“A new tower rises above the New York skyline, al-Qaida is on the path to defeat, and Osama bin Laden is dead.” — President Barack Obama to the Democratic National Convention, Sept. 6, 2012.
Five nights after that speech, scores of attackers struck an ill-secured compound in the Libyan city of Benghazi. By morning they had killed four Americans: security agents Glen Doherty and Tyrone Woods, information officer Sean Smith, and J. Christopher Stevens, Washington’s ambassador to that convulsing nation. U.S. presidential politics instantly intervened, with Republican Mitt Romney declaring, “The Obama administration’s first response was not to condemn attacks on our diplomatic mission, but to sympathize with those who waged the attacks.”
Eight months later, fresh evidence suggests that with the election imminent, the administration, too, had a political agenda: to avoid acknowledging a successful terrorist assault on an underprotected U.S. outpost on the anniversary of 9/11. As ABC News documented Friday, the final (and at least 12th) version of Central Intelligence Agency talking points developed after the onslaught no longer included any mention of al-Qaida allies as participants. Vigorous email lobbying by State Department spokeswoman Victoria Nuland also had scrubbed wording that, she wrote, “could be abused by members (of Congress) to beat up the State Department for not paying attention to warnings” of al-Qaida threats in Benghazi.
The administration instead settled into the narrative that an Internet video insulting to Muslims had provoked the attack. “What we do know,” the president said at a Sept. 20 forum hosted by Univision, “is that the natural protests that arose because of the outrage over the video were used as an excuse by extremists. …” In a Sept. 25 United Nations speech, he cited the video six times.
Thus commenced the Washington free-for-all: Democrats have sought to change the subject to improving security for U.S. diplomats overseas; Republicans have sought to embarrass the administration for its actions before, during and after the murderous assault.
The political became the heart-wrenching with last week’s measured accounts from three State Department officers testifying under oath before a House committee. The inescapable conclusion — unchallenged by the administration — is that as the eight-hour Benghazi horror unfolded, one or more U.S. officials decided not to scramble F-16 fighter jets for an intimidating overflight, or to dispatch an already mobilized Special Forces team from the capital of Tripoli.
The Benghazi debate receded momentarily as Gregory Hicks, then our No. 2 diplomat in Libya, evoked the lonesomeness of learning in Tripoli that however futile a Benghazi rescue effort might be, the U.S. wouldn’t attempt it. “My reaction,” he softly and slowly told the hushed hearing room, “was that, OK. We’re on our own. …”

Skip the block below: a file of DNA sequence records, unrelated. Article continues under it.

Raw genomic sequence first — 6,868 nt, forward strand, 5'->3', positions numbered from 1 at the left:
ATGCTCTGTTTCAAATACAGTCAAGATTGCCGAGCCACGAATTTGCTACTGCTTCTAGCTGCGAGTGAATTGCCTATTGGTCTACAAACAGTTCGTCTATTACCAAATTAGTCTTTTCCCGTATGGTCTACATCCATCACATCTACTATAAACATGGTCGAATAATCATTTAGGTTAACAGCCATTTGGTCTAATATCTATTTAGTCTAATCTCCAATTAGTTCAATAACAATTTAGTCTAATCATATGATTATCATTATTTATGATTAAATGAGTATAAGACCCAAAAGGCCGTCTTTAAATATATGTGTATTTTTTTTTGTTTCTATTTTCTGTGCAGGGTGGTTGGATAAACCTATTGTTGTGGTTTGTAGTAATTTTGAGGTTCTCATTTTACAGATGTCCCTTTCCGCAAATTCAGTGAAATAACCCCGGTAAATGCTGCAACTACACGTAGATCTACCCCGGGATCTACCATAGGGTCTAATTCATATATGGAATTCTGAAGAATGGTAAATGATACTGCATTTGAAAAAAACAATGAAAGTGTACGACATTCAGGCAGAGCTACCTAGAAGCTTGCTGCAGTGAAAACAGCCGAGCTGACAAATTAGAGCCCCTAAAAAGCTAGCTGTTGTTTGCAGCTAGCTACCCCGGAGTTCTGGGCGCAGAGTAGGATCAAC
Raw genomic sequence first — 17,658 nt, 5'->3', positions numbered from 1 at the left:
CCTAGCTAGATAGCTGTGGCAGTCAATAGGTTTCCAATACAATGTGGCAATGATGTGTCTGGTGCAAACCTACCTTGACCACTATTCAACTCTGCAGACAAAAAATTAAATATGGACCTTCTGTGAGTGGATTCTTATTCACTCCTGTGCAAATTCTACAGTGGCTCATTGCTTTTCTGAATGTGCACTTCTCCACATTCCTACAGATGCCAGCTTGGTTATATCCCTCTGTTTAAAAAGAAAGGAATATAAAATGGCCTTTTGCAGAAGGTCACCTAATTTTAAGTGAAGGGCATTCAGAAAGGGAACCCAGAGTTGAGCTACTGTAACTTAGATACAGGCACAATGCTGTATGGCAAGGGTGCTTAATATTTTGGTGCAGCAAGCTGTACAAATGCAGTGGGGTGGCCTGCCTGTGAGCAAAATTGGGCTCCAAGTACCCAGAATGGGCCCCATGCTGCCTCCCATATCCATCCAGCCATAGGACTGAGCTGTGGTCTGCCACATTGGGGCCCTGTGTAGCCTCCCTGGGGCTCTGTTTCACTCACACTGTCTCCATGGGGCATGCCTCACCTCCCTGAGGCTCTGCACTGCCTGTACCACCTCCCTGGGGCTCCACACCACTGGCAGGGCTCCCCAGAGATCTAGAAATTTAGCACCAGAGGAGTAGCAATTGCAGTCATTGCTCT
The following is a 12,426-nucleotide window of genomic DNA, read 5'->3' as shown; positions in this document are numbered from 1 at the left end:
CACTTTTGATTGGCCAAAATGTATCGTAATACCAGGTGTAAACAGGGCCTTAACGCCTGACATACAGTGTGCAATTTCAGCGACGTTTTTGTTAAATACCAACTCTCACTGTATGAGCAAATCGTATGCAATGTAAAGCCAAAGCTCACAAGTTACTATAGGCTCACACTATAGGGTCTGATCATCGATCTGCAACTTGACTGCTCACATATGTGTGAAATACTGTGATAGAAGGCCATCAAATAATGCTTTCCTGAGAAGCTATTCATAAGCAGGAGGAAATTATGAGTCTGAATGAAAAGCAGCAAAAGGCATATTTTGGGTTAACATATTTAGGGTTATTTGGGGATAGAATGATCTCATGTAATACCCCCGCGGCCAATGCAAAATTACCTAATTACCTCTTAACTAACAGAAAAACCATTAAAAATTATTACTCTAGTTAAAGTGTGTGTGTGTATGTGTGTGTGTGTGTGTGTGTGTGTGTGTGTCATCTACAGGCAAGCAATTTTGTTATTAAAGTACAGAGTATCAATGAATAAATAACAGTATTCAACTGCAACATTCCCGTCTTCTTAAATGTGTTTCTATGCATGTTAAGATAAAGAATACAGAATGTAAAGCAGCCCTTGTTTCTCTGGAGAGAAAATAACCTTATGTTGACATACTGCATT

Hearing that from a witness as composed and compelling as Hicks, the House members of both parties looked startled and, briefly, humbled.
That’s a sensible posture for all Americans to adopt. Benghazi is a mystery screaming to be explained.
We wish that the administration would be fully transparent and advance all of us from speculation to knowledge. If anyone in the White House, the Defense Department or State Department urged candor about Benghazi from the get-go, that testimony hasn’t been heard. Instead, the administration has reacted grudgingly — Friday’s testy White House briefing included — to news reports or congressional actions.
We’re left with consequences of Benghazi decisions that, as we’ve argued in five editorials, need to be explained to Americans — the families of Doherty, Woods, Smith and Stevens included.
That an election was nigh didn’t necessarily dictate the decisions of administration officials. Of course they had Nov. 6 in mind; how could they not? Nor do congressional Republicans want answers solely for political ends. A Senate committee in December reached a verdict alarming to citizens of all persuasions: “Despite the inability of the Libyan government to fulfill its duties to secure the facility, the increasingly dangerous threat assessments, and a particularly vulnerable facility, the Department of State officials did not conclude the facility in Benghazi should be closed or temporarily shut down. That was a grievous mistake.”
Similarly unexplained: the decision not to make even desperate military attempts at a rescue, and the decision to mute early intelligence about al-Qaida allies who had killed a U.S. ambassador.
The president greeted the Senate report with a promise that last week’s revelations make more crucial: “We’re not going to be defensive about it. We’re not going to pretend that this was not a problem — this was a huge problem.”
Agreed. Uncovering the truth should be a bipartisan mission: A decade go, the 9/11 Commission showed how an investigation devoted not to blame but to preventing future debacles can help Americans fix systemic flaws and move forward.
Never again should we as citizens let the Americans who endanger their lives to represent all of us — Democrats, Republicans, independents — be left to murmur, “OK. We’re on our own. …”